Airline flight plans require airline dispatch offices to monitor the progress of weather along the routes of their flights, helping the pilots to avoid the worst of inflight icing conditions. Aircraft can also be equipped with an ice detector in order to warn pilots to leave unexpected ice accumulation areas, before the situation becomes critical. Pitot tubes in modern airplanes and helicopters have been provided with the function of "Pitot Heating" to prevent accidents like Air France Flight 447 caused by the pitot tube freezing and giving false readings.
An engine may fail to function because of fuel starvation (e.g. British Airways Flight 38), fuel exhaustion (e.g. Gimli Glider), foreign object damage (e.g. US Airways Flight 1549), mechanical failure due to metal fatigue (e.g. Kegworth air disaster, El Al Flight 1862, China Airlines Flight 358), mechanical failure due to improper maintenance (e.g. American Airlines Flight 191), mechanical failure caused by an original manufacturing defect in the engine (e.g. Qantas Flight 32, United Airlines Flight 232, Delta Air Lines Flight 1288), and pilot error (e.g. Pinnacle Airlines Flight 3701).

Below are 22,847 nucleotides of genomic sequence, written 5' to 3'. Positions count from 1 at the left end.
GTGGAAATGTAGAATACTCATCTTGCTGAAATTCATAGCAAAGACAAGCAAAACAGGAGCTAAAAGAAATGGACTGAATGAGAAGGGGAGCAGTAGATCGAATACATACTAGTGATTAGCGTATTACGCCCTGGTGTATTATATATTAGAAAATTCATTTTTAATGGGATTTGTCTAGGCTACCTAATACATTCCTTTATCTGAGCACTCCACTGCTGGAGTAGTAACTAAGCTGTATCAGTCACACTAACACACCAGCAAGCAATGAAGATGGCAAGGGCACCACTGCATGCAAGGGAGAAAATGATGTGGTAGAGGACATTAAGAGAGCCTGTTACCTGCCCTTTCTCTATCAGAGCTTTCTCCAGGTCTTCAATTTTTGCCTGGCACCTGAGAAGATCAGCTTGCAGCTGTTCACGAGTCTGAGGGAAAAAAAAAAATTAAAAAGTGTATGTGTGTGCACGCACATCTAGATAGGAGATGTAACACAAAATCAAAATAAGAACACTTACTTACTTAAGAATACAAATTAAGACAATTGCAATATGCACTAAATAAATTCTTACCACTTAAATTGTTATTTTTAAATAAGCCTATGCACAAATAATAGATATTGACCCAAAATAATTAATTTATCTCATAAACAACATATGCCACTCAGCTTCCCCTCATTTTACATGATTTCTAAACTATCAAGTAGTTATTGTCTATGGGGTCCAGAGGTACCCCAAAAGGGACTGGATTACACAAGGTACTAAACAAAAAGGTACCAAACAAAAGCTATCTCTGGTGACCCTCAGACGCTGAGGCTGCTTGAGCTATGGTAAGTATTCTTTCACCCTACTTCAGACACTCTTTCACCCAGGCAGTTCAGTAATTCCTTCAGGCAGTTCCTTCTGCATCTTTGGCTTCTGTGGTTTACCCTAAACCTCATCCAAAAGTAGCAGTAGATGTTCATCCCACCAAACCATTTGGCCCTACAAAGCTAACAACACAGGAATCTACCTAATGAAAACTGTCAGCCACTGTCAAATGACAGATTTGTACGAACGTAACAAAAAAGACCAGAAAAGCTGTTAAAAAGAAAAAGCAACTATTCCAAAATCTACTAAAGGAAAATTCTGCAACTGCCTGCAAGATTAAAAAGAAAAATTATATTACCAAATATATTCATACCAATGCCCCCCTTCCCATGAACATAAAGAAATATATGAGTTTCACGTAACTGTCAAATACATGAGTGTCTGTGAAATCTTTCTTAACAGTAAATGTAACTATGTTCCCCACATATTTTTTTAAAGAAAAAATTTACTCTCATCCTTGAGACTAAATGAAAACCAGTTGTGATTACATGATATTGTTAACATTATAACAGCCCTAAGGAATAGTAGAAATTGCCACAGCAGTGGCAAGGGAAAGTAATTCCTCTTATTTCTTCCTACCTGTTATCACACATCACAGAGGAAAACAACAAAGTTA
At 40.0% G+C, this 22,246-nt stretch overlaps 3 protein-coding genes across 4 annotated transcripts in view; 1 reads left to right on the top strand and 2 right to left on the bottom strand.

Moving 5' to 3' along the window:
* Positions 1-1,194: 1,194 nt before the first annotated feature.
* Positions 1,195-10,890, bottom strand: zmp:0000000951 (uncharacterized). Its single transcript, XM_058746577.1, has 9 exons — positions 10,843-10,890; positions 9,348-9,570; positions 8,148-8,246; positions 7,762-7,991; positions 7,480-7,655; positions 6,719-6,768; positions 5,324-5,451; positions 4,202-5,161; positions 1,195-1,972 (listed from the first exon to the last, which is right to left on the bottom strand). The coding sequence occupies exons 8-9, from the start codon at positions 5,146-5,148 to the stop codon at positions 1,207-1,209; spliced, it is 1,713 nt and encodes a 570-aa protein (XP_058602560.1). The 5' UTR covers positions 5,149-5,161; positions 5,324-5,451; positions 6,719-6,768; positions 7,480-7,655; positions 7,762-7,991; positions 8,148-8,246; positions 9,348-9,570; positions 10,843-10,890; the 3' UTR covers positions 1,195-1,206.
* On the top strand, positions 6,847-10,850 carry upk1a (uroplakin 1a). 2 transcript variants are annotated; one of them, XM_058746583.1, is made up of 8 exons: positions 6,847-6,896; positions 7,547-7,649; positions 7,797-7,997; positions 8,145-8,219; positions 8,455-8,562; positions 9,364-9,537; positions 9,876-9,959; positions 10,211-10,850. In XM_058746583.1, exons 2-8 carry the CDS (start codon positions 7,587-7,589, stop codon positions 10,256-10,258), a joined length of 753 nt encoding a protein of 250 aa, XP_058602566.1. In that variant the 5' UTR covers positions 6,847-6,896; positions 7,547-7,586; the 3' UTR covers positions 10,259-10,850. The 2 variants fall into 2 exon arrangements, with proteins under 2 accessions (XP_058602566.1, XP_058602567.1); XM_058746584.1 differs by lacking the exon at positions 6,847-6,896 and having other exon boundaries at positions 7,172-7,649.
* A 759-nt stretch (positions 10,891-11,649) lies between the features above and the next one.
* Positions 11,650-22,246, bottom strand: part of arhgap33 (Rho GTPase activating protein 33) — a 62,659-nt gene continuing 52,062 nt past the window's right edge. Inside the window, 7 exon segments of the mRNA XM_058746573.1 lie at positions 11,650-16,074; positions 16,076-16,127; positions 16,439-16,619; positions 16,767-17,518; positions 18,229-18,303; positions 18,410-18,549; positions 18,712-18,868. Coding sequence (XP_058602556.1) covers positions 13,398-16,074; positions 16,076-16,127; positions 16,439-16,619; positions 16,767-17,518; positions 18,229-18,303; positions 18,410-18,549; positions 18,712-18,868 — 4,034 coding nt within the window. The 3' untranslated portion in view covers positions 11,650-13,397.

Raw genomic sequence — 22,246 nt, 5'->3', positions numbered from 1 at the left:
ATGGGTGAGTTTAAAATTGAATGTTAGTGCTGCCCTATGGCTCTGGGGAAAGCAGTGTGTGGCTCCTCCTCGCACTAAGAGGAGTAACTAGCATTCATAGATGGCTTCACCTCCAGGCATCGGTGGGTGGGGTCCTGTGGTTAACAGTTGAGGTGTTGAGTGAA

In a multi-engine aircraft, failure of a single engine usually results in a precautionary landing being performed, for example landing at a diversion airport instead of continuing to the intended destination. Failure of a second engine (e.g. US Airways Flight 1549) or damage to other aircraft systems caused by an uncontained engine failure (e.g. United Airlines Flight 232) may, if an emergency landing is not possible, result in the aircraft crashing.
Examples of failure of aircraft structures caused by metal fatigue include the de Havilland Comet accidents (1950s) and Aloha Airlines Flight 243 (1988). Now that the subject is better understood, rigorous inspection and nondestructive testing procedures are in place.
Composite materials consist of layers of fibers embedded in a resin matrix. In some cases, especially when subjected to cyclic stress, the layers of the material separate from each other (delaminate) and lose strength. As the failure develops inside the material, nothing is shown on the surface; instrument methods (often ultrasound-based) have to be used to detect such a material failure. In the 1940s several Yakovlev Yak-9s experienced delamination of plywood in their construction.